A Protective Order Has Been Filed Against Me, What Should I Do Now?

The circumstances surrounding each protective order are different, so the best thing that you can do is consult with a local criminal defense attorney about the specifics of your case. However, it is generally also advisable to avoid all contact with your accuser (this includes calling or texting them!), attend every hearing that has been scheduled, and fully comply with every provision of the order against you.

Reach Out to Us for Assistance

If you need help opposing an Illinois protective order, or defending yourself against an alleged protective order violation, the experienced Rolling Meadows criminal defense lawyers of The Law Offices of Christopher M. Cosley are here to help. Our firm is located in Rolling Meadows but we are dedicated to defending adults and juveniles throughout the greater Chicago area.

Source:

http://www.ilga.gov/legislation/ilcs/fulltext.asp?DocName=075000600K220

Strangling is Aggravated Domestic Battery in Illinois

April 24th, 2017 at 7:00 am

strangling-Rolling Meadows Domestic Violence Defense Lawyer Many people live in some sort of domestic relationship at home. You might live with a significant other or even with a family member. Of course, sometimes tensions can rise between people who live together or lived together in a domestic relationship, and things can get out of hand.

When one person physically hits or strikes the other, it can constitute domestic battery, which is a crime in Illinois. When actions escalate and the violence is extreme, or strangling is involved, the battery is considered aggravated domestic battery.

What is Domestic Battery in Illinois?

In Illinois, domestic battery is defined as when an individual causes bodily harm or makes physical contact of an insulting or provoking nature against a family member or household member without legal justification to do so. Physically hitting, biting, violently threatening, etc. are all acts of violence. When you commit these acts against a family member or a household member, you could face domestic battery criminal charges. A first time offense is a Class A misdemeanor, while a second or repeat offense (after a domestic violence conviction) can be a Class 4 felony.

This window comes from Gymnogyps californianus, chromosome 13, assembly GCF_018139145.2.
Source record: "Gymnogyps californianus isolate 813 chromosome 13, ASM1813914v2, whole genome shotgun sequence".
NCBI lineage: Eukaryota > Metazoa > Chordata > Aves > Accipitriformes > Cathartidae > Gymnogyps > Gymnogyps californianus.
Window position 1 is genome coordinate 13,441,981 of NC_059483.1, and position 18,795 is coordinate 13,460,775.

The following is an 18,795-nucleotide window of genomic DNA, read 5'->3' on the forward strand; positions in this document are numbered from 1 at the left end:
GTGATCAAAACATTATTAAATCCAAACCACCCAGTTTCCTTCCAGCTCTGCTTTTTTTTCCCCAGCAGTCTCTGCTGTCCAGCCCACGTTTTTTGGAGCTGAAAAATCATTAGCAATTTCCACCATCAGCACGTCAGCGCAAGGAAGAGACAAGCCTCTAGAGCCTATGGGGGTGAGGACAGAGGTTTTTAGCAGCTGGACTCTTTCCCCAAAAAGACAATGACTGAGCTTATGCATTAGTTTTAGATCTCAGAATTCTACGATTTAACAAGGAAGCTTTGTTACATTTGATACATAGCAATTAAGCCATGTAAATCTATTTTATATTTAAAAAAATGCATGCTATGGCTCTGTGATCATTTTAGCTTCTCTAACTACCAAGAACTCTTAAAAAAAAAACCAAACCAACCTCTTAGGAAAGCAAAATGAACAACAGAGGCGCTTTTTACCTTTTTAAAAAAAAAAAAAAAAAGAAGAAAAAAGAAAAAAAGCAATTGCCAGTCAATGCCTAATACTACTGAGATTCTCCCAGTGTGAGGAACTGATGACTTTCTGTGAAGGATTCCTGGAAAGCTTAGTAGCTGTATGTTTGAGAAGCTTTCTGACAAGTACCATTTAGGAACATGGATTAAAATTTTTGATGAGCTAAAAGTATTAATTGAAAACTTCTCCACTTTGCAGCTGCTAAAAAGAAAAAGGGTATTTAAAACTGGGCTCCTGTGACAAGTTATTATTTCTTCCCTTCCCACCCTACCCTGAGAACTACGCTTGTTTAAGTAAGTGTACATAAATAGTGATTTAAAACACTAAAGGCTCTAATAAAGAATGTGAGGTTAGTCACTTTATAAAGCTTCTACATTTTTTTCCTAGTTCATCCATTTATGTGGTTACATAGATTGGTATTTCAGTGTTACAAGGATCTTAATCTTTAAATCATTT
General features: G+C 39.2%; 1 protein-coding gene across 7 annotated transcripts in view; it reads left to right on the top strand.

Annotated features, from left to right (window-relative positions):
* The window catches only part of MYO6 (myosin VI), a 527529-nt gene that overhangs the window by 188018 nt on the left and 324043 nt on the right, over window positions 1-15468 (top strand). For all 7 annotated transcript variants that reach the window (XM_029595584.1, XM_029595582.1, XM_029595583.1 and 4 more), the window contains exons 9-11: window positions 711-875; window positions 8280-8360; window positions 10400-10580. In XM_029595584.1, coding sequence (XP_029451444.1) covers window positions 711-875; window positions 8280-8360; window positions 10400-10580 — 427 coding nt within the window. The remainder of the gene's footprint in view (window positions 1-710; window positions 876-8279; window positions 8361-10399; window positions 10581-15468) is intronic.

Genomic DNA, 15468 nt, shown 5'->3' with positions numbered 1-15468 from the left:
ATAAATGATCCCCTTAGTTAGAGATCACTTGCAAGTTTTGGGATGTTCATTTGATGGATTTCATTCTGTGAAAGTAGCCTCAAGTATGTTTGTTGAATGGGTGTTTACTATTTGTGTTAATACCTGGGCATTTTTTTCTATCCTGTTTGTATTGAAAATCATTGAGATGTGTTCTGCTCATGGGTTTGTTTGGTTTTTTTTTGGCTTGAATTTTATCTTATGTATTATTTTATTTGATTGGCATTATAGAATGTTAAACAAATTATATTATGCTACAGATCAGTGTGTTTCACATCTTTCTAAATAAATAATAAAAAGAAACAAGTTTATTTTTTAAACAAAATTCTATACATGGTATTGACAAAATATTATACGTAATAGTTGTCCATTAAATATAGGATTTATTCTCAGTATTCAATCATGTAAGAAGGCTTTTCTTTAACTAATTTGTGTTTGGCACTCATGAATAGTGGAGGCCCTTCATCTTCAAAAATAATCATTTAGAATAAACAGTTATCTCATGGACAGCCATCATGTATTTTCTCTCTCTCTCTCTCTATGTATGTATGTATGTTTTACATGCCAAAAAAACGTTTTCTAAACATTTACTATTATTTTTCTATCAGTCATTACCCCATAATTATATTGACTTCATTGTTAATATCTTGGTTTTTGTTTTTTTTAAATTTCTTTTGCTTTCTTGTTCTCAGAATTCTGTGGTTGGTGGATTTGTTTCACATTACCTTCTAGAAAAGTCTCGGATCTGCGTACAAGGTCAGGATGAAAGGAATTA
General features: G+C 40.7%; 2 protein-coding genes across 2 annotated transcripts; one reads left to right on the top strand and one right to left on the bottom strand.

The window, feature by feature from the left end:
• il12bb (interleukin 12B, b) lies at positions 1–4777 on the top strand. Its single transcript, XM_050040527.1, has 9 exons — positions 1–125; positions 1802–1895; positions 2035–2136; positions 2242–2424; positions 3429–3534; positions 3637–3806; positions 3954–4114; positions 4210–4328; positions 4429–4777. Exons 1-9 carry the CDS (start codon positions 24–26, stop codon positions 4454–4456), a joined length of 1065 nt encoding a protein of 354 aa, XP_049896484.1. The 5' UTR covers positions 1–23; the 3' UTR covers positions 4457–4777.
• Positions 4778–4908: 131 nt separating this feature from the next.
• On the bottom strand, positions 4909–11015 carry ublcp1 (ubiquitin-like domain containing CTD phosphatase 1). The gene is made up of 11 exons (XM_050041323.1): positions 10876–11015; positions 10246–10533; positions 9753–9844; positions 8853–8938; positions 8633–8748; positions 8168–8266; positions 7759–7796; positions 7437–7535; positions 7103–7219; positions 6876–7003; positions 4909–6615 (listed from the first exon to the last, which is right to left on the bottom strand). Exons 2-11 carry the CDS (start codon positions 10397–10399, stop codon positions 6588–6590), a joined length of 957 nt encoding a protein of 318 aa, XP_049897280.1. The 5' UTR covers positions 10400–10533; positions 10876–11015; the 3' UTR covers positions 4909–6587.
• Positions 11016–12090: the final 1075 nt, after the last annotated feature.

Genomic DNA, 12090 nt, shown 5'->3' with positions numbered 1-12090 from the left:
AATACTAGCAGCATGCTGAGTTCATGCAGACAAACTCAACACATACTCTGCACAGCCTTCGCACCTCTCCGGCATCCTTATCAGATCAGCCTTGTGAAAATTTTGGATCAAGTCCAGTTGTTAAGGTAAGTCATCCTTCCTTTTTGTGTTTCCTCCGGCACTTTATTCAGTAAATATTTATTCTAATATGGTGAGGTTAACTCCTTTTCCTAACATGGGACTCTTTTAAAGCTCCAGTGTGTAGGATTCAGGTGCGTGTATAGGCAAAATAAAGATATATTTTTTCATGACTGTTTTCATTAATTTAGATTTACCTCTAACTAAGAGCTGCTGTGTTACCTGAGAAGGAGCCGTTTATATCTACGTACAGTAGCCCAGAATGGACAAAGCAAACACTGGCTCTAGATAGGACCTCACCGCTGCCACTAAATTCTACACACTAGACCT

There is a second tier for domestic battery, referred to as aggravated domestic battery, which covers physically harmful conduct that is committed against a family or household member that is more severe than simple domestic battery.

What is Aggravated Domestic Battery in Illinois?

When the physical violence committed against a family or household member is more serious, then you can be charged with aggravated domestic battery. Specifically, engaging in physical contact with a household or family member with full knowledge that your physical contact will cause great bodily harm, disfigurement, or permanent disability is aggravated domestic battery.

Similarly, strangling a household or family member also constitutes aggravated domestic battery. Strangling involves deliberately impeding the normal breathing of the victim and/or preventing circulation of blood to the brain of the victim by applying pressure to the neck or throat of the victim. It does not matter if the act of strangling was for just a second or for several seconds. Moreover, even just one instance of strangling can be enough to support a conviction. Aggravated domestic battery is a Class 2 felony.

Domestic battery allegations are fairly common in Illinois, and when someone is falsely accused of domestic battery it can be problematic for the individual who stands accused. An angry ex or your current significant other, roommate, or family member might lodge false or exaggerated allegations to the authorities that you engaged in domestic violence against them. It is unfair when these things happen and if you are charged with domestic battery in Illinois, you need to contact an experienced criminal defense lawyer immediately.

Get a Criminal Defense Lawyer on Your Side Now

Please contact a passionate Rolling Meadows domestic violence defense lawyer as soon as you can if you are facing domestic battery or aggravated domestic battery criminal charges. We can help craft a solid defense in your case.

Source:

http://www.ilga.gov/legislation/ilcs/fulltext.asp?DocName=072000050K12-3.2